Daniel Knighton/FilmMagicSad details have emerged about the death of Emerson, Lake and Palmer keyboardist Keith Emerson, who, according to Billboard, committed suicide by a self-inflicted gunshot wound on Thursday night at his home in Santa Monica, California. Emerson’s girlfriend, Mari Kawaguchi, has given an exclusive interview to U.K. newspaper The Daily Mail and revealed that prior to his death, Keith had been “tormented with worry” about upcoming concerts he’d scheduled in Japan because he was struggling with nerve damage that had affected his ability to perform.

“His right hand and arm had given him problems for years,” Kawaguchi told the paper. “He had an operation a few years ago to take out a bad muscle but the pain and nerve issues in his right hand were getting worse.”

She added, “He had concerts coming up in Japan and even though they hired a back-up keyboard player to support him, Keith was worried.”

Kawaguchi also claimed that Emerson, who was 71, was upset that some fans had made critical comments about of his recent performances.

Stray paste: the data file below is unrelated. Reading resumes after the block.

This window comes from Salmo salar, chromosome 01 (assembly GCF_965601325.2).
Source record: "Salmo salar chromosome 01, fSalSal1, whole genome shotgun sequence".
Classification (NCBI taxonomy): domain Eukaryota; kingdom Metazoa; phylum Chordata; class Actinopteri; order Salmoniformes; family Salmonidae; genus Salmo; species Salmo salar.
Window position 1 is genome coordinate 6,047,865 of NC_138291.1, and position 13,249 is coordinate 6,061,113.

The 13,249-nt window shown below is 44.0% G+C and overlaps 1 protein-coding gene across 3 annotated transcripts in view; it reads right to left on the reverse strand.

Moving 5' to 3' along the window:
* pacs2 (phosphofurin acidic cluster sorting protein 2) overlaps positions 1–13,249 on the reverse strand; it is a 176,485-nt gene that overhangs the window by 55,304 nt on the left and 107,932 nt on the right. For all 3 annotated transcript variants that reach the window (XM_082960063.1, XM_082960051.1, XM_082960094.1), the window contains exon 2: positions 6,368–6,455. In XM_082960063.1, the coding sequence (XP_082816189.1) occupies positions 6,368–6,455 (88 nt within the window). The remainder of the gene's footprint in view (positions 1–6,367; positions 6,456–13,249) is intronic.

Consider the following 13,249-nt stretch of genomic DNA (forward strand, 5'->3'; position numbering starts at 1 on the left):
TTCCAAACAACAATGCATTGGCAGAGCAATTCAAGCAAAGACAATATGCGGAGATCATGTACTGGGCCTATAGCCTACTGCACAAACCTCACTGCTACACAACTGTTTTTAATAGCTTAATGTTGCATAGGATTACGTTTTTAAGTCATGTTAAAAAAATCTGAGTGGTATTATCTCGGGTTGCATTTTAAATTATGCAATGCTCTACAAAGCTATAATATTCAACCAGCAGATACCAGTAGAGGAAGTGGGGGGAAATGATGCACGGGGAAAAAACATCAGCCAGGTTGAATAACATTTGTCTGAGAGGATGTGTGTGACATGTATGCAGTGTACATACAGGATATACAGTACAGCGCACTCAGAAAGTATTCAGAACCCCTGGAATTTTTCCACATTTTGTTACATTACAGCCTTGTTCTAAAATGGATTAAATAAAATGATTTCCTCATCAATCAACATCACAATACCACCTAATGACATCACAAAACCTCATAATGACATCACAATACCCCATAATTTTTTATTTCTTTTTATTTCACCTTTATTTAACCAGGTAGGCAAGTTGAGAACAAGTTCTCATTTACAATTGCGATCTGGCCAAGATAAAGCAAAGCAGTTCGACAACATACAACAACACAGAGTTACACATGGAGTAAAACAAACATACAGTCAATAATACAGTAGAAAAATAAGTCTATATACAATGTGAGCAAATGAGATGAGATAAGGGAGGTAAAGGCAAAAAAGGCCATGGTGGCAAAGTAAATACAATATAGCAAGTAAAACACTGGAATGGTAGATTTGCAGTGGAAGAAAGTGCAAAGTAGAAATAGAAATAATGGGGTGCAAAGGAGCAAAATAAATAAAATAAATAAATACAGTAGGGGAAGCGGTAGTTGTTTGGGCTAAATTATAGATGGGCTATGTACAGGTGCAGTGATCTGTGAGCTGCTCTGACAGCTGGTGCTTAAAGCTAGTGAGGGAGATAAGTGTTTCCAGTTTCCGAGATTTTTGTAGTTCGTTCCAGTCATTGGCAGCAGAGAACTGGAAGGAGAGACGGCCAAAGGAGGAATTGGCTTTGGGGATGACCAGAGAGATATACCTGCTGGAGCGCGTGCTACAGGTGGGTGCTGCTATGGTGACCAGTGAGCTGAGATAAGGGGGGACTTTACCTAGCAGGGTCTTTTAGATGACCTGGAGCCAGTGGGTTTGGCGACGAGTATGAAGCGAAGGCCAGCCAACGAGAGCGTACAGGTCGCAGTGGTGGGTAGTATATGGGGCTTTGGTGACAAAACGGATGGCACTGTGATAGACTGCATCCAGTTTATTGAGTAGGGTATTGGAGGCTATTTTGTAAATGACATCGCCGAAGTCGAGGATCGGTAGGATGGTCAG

“He read all the criticism online and was a sensitive soul,” she maintained. “Last year he played concerts and people posted mean comments such as, ‘I wish he would stop playing.'”

Emerson’s girlfriend also pointed that Keith “was a perfectionist and the thought he wouldn’t play perfectly made him depressed, nervous and anxious.” She told The Daily Mail that he’d planned to retire from performing after the Japan dates.

It was Kawaguchi who found Emerson’s body, at the apartment they shared in Santa Monica. She told The Daily Mail that he’d been ill with bronchitis on Thursday and she “tucked him into bed” that night, and then left their residence.

“He was sleeping when I left and I thought he was sleeping when I got back,” she said, “but then I realized what had happened. He was gone. I am still in total shock.”

The classically trained Emerson is considered one of the most influential and accomplished musicians of the progressive-rock genre. He was known for his pioneering use of the Moog synthesizer, and his dynamic performances and virtuosic playing helped propel ELP to stardom during the 1970s.

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